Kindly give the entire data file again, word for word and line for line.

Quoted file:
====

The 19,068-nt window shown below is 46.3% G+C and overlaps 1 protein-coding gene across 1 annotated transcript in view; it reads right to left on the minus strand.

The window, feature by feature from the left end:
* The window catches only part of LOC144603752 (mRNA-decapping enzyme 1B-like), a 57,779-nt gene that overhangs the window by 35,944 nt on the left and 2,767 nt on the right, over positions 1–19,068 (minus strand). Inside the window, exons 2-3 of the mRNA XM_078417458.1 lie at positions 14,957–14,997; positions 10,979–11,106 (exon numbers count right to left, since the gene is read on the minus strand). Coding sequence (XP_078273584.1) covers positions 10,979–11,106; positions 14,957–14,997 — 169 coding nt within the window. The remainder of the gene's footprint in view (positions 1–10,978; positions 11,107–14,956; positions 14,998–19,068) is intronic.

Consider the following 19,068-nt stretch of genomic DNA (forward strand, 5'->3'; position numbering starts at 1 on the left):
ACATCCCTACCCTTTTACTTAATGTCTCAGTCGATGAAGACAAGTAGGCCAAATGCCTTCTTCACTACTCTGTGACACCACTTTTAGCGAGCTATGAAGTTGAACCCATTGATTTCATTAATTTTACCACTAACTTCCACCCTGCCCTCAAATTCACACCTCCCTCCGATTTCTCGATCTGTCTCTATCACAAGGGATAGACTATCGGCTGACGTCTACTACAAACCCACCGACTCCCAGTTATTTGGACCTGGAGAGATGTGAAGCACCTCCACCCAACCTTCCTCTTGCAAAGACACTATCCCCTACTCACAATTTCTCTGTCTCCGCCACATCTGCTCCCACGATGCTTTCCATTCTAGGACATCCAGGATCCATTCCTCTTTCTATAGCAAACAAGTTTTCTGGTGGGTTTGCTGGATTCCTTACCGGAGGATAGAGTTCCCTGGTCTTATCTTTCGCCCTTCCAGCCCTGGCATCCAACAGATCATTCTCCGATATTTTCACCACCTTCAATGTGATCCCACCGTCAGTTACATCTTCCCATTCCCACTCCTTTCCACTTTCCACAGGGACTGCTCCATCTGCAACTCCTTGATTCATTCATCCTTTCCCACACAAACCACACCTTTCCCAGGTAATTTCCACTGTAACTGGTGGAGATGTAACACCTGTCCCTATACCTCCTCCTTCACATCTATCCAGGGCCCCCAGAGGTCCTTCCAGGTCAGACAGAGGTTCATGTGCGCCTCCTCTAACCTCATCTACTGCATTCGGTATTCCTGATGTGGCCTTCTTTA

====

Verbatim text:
The 19,068-nt window shown below is 46.3% G+C and overlaps 1 protein-coding gene across 1 annotated transcript in view; it reads right to left on the minus strand.

The window, feature by feature from the left end:
* The window catches only part of LOC144603752 (mRNA-decapping enzyme 1B-like), a 57,779-nt gene that overhangs the window by 35,944 nt on the left and 2,767 nt on the right, over positions 1–19,068 (minus strand). Inside the window, exons 2-3 of the mRNA XM_078417458.1 lie at positions 14,957–14,997; positions 10,979–11,106 (exon numbers count right to left, since the gene is read on the minus strand). Coding sequence (XP_078273584.1) covers positions 10,979–11,106; positions 14,957–14,997 — 169 coding nt within the window. The remainder of the gene's footprint in view (positions 1–10,978; positions 11,107–14,956; positions 14,998–19,068) is intronic.

Consider the following 19,068-nt stretch of genomic DNA (forward strand, 5'->3'; position numbering starts at 1 on the left):
ACATCCCTACCCTTTTACTTAATGTCTCAGTCGATGAAGACAAGTAGGCCAAATGCCTTCTTCACTACTCTGTGACACCACTTTTAGCGAGCTATGAAGTTGAACCCATTGATTTCATTAATTTTACCACTAACTTCCACCCTGCCCTCAAATTCACACCTCCCTCCGATTTCTCGATCTGTCTCTATCACAAGGGATAGACTATCGGCTGACGTCTACTACAAACCCACCGACTCCCAGTTATTTGGACCTGGAGAGATGTGAAGCACCTCCACCCAACCTTCCTCTTGCAAAGACACTATCCCCTACTCACAATTTCTCTGTCTCCGCCACATCTGCTCCCACGATGCTTTCCATTCTAGGACATCCAGGATCCATTCCTCTTTCTATAGCAAACAAGTTTTCTGGTGGGTTTGCTGGATTCCTTACCGGAGGATAGAGTTCCCTGGTCTTATCTTTCGCCCTTCCAGCCCTGGCATCCAACAGATCATTCTCCGATATTTTCACCACCTTCAATGTGATCCCACCGTCAGTTACATCTTCCCATTCCCACTCCTTTCCACTTTCCACAGGGACTGCTCCATCTGCAACTCCTTGATTCATTCATCCTTTCCCACACAAACCACACCTTTCCCAGGTAATTTCCACTGTAACTGGTGGAGATGTAACACCTGTCCCTATACCTCCTCCTTCACATCTATCCAGGGCCCCCAGAGGTCCTTCCAGGTCAGACAGAGGTTCATGTGCGCCTCCTCTAACCTCATCTACTGCATTCGGTATTCCTGATGTGGCCTTCTTTA